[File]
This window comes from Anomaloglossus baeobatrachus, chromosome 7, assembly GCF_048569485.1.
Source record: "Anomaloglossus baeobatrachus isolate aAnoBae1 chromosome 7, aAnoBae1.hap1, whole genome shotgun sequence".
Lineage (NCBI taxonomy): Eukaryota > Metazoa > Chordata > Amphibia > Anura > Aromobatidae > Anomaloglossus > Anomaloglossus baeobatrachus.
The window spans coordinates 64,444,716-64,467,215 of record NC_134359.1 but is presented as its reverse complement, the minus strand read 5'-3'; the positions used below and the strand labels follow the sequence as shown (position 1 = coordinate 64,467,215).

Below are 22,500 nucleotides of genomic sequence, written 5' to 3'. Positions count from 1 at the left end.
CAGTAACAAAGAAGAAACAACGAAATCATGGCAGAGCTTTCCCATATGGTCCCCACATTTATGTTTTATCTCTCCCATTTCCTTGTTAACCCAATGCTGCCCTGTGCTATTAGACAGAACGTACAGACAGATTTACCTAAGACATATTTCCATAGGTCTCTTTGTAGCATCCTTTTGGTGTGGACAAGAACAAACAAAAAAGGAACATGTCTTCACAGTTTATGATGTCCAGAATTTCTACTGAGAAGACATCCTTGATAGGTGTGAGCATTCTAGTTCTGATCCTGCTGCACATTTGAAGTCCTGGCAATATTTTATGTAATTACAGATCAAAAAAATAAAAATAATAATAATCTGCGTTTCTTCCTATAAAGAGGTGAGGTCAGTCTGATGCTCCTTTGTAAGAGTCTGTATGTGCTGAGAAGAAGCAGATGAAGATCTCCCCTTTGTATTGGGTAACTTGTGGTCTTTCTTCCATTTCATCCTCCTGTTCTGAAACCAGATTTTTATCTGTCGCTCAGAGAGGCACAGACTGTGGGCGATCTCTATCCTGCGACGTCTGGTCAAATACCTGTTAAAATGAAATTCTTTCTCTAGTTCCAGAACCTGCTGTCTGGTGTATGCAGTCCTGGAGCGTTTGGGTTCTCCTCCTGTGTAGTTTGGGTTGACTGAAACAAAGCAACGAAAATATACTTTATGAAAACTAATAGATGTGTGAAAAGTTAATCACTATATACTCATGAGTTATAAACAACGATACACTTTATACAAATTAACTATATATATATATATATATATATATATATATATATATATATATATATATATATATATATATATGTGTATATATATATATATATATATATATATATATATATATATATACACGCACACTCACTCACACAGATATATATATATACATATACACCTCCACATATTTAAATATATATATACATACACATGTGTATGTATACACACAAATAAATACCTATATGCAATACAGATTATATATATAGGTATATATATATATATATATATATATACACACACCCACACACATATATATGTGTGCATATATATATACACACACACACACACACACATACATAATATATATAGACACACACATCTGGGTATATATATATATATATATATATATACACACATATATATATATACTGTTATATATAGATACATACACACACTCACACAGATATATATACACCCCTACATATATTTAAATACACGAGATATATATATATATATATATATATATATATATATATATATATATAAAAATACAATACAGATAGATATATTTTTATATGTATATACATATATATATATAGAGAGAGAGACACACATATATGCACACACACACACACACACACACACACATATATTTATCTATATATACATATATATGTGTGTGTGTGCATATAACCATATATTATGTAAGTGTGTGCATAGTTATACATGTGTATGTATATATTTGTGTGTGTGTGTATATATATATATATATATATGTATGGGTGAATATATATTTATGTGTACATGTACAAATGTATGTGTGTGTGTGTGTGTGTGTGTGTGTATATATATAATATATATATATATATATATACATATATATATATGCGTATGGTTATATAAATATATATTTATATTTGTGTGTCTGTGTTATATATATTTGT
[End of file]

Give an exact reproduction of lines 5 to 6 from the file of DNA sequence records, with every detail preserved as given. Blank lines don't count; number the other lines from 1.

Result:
Below are 22,500 nucleotides of genomic sequence, written 5' to 3'. Positions count from 1 at the left end.
CAGTAACAAAGAAGAAACAACGAAATCATGGCAGAGCTTTCCCATATGGTCCCCACATTTATGTTTTATCTCTCCCATTTCCTTGTTAACCCAATGCTGCCCTGTGCTATTAGACAGAACGTACAGACAGATTTACCTAAGACATATTTCCATAGGTCTCTTTGTAGCATCCTTTTGGTGTGGACAAGAACAAACAAAAAAGGAACATGTCTTCACAGTTTATGATGTCCAGAATTTCTACTGAGAAGACATCCTTGATAGGTGTGAGCATTCTAGTTCTGATCCTGCTGCACATTTGAAGTCCTGGCAATATTTTATGTAATTACAGATCAAAAAAATAAAAATAATAATAATCTGCGTTTCTTCCTATAAAGAGGTGAGGTCAGTCTGATGCTCCTTTGTAAGAGTCTGTATGTGCTGAGAAGAAGCAGATGAAGATCTCCCCTTTGTATTGGGTAACTTGTGGTCTTTCTTCCATTTCATCCTCCTGTTCTGAAACCAGATTTTTATCTGTCGCTCAGAGAGGCACAGACTGTGGGCGATCTCTATCCTGCGACGTCTGGTCAAATACCTGTTAAAATGAAATTCTTTCTCTAGTTCCAGAACCTGCTGTCTGGTGTATGCAGTCCTGGAGCGTTTGGGTTCTCCTCCTGTGTAGTTTGGGTTGACTGAAACAAAGCAACGAAAATATACTTTATGAAAACTAATAGATGTGTGAAAAGTTAATCACTATATACTCATGAGTTATAAACAACGATACACTTTATACAAATTAACTATATATATATATATATATATATATATATATATATATATATATATATATATATATATATATATGTGTATATATATATATATATATATATATATATATATATATATATACACGCACACTCACTCACACAGATATATATATATACATATACACCTCCACATATTTAAATATATATATACATACACATGTGTATGTATACACACAAATAAATACCTATATGCAATACAGATTATATATATAGGTATATATATATATATATATATATATACACACACCCACACACATATATATGTGTGCATATATATATACACACACACACACACACACATACATAATATATATAGACACACACATCTGGGTATATATATATATATATATATATATACACACATATATATATATACTGTTATATATAGATACATACACACACTCACACAGATATATATACACCCCTACATATATTTAAATACACGAGATATATATATATATATATATATATATATATATATATATATATATAAAAATACAATACAGATAGATATATTTTTATATGTATATACATATATATATATAGAGAGAGAGACACACATATATGCACACACACACACACACACACACACACATATATTTATCTATATATACATATATATGTGTGTGTGTGCATATAACCATATATTATGTAAGTGTGTGCATAGTTATACATGTGTATGTATATATTTGTGTGTGTGTGTATATATATATATATATATATGTATGGGTGAATATATATTTATGTGTACATGTACAAATGTATGTGTGTGTGTGTGTGTGTGTGTGTGTATATATATAATATATATATATATATATATACATATATATATATGCGTATGGTTATATAAATATATATTTATATTTGTGTGTCTGTGTTATATATATTTGT